The language I even use shows scarring, even when feeling admiration for another human being. Really I mean really living my own life the way I want. At 28 I became utterly exhausted of being responsible for how others felt around me. The number pulls a numbness out of a recall, a strung out playback of frustration, a boozy clarity of sacrifice drowned in pity, guilt, and this weird sense of need that people depended on from me—-the story I told myself, the script I pulled from in a corner seat at a dingy red-dimmed bar.

But now I can see the conservativeness of experience over the years. I can see the age shelved for future use. Not like myself, I felt I had been taking an unusual and awkward approach. I still pushed myself extensively, however, I felt a downshift in in-the-moment decisions, like my fuck-it impulse was gone. But, I felt empty, the trigger pulled with no ammo, gun shy and stupidly wise. I lacked confidence which I knew stemmed from all the emotional build up I could not comprehend. I felt dumb. I thought with the gumption of nostalgia, a wondering iffiness of what would happen if I took a giant leap across a river. Nonetheless, I felt inspired. Nevertheless, I prohibited thinking.

Pep brought out the weed. I smoked, puffed, and let the mind quell the unending cog machine. I walked hard all day, but finally slept. I relished in the wiseness of youth, or the youthful nonchalant and carefree attitude. I dug it. I forgot things. I looked up more. Smiled more for no reason. I thought of nothing for the first time ever. I didn’t care if I was wet, sore, tired, hungry, or whatever.

The days went splendidly slow, the long hours of the north, the enhanced day of light only oozed along over a dimmed arc in the atmosphere above. I lost track of time because of the dimness. Midmorning still felt like early morning, while midevening felt like early afternoon. I drowned myself in a dreamscape. The insouciant weed pursued utter indifference. Not a care in the world, I fucking surprised myself. I drugged on without even thinking about it.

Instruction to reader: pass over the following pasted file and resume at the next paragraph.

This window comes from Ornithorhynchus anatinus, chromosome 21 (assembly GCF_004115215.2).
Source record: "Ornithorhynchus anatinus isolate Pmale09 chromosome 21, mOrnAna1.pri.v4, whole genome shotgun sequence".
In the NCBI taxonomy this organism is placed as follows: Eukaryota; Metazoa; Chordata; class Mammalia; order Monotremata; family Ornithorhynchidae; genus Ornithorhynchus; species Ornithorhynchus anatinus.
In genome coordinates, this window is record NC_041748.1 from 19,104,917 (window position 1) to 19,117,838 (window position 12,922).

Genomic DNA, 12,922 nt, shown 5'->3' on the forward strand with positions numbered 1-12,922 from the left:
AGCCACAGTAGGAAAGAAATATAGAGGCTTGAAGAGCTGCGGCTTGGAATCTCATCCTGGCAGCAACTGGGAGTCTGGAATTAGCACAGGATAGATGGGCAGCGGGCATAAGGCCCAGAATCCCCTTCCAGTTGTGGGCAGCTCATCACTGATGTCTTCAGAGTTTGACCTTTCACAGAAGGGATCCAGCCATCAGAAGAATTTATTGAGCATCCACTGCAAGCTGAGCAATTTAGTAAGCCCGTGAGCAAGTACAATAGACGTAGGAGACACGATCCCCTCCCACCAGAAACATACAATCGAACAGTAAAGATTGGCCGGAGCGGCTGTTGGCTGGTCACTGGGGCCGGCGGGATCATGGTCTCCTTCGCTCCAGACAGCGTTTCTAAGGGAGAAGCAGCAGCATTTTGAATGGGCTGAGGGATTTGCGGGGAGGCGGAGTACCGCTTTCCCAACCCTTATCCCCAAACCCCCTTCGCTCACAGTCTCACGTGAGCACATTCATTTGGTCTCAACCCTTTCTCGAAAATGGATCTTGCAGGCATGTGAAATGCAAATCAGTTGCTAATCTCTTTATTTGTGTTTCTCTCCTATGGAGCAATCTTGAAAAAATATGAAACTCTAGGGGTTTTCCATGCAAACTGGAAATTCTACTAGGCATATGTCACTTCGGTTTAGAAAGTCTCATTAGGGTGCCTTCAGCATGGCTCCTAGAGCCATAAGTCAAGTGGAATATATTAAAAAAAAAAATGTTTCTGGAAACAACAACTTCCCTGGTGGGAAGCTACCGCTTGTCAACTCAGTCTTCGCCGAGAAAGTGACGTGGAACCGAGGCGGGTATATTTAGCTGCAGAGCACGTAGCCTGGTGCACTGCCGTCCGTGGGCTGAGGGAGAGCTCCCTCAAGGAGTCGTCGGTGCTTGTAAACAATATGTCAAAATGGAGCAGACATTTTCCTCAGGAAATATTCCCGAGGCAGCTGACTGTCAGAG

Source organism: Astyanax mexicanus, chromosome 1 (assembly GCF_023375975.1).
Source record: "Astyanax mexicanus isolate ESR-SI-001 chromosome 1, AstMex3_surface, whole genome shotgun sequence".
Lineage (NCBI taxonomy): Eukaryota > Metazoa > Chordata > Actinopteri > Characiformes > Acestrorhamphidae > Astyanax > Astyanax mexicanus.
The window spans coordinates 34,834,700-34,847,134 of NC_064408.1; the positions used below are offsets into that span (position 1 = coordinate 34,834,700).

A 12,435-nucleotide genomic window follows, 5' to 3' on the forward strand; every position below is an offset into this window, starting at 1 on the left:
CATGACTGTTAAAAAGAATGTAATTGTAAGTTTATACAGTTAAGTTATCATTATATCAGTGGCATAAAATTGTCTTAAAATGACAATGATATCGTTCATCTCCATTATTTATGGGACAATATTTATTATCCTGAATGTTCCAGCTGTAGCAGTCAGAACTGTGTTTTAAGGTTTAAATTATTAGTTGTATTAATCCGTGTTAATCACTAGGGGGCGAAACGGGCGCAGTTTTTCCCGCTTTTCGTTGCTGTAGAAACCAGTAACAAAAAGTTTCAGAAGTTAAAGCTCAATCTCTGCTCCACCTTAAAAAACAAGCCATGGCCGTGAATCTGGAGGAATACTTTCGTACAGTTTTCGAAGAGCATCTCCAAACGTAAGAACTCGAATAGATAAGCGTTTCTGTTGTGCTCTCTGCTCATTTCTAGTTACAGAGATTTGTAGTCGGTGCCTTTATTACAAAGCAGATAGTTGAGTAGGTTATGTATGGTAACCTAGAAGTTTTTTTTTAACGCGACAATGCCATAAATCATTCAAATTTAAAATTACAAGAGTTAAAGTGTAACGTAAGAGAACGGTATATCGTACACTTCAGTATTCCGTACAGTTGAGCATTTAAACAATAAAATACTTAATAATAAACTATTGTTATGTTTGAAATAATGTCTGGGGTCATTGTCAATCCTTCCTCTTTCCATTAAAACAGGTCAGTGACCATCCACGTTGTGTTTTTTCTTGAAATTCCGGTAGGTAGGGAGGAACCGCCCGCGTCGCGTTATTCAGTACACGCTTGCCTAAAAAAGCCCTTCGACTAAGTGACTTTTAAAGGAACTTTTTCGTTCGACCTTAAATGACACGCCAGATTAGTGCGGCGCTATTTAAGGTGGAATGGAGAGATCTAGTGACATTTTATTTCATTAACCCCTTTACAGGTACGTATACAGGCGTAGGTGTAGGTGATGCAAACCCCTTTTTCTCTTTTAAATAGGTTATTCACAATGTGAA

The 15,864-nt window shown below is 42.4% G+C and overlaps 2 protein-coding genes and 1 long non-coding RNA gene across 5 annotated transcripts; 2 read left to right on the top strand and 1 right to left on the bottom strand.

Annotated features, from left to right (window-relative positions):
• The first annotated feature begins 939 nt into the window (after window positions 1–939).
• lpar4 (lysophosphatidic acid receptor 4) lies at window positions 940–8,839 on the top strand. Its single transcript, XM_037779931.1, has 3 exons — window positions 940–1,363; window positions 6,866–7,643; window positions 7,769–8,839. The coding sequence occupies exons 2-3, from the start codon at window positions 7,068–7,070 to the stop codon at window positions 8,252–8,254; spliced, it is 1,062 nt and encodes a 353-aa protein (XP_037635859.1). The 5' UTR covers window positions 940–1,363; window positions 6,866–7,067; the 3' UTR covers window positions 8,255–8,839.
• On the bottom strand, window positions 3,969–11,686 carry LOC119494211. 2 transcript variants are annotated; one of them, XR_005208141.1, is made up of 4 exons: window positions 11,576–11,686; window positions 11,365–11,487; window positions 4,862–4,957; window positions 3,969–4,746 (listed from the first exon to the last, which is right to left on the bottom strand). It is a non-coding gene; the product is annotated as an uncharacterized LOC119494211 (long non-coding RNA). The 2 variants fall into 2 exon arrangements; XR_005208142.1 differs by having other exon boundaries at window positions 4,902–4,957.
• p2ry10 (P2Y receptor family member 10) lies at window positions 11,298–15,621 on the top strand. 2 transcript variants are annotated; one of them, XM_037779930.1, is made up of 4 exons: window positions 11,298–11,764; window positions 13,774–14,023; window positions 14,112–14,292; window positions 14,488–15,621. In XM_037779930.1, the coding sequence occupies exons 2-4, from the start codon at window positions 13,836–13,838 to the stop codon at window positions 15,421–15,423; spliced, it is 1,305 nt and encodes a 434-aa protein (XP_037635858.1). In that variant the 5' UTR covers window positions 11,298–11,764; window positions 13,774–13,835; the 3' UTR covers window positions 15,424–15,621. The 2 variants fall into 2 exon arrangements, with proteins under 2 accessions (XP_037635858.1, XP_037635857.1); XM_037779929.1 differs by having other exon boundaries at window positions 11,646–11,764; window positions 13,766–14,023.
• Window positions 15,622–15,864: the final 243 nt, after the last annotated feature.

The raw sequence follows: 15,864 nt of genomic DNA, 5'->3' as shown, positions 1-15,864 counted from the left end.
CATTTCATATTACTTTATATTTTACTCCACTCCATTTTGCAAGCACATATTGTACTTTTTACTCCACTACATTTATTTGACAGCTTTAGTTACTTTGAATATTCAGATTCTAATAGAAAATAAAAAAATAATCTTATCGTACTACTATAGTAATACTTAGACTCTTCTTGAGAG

Clouds strung like curtains over rocky spires, draped over aretes like gloved knuckles, clung over pinnacled limestone walls like an invisible mass pressing down on a trembling earth, a gravity of mist, a spackling of stucco over drywall, the mouthy ridgecrest sprung tightly open like a beartrap with the teeth absorbing all the alpenglow, a panorama of light on ma nature’s organic movie screen of savage teeth, a film noir of romance. Ominous, the light display was beautifully ominous. The brush shook the water droplets off in the wind like a wet dog. We absorbed the water, our surface tension layered in our rain gear, a worn tarp flapped with the force of condensation. I felt like a cat, uncomfortable with the force of wetness. My body a surfactant, a detergent that which cleanses yet I do not want to be cleansed. But I observe Pep. That age of 28. He has guts when I didn’t while I am not sure where my have gone; he absorbs the water rather than repels it.  He is the boat that won’t sink. I am the submarine that is coming to the surface again after drifting in the depths again.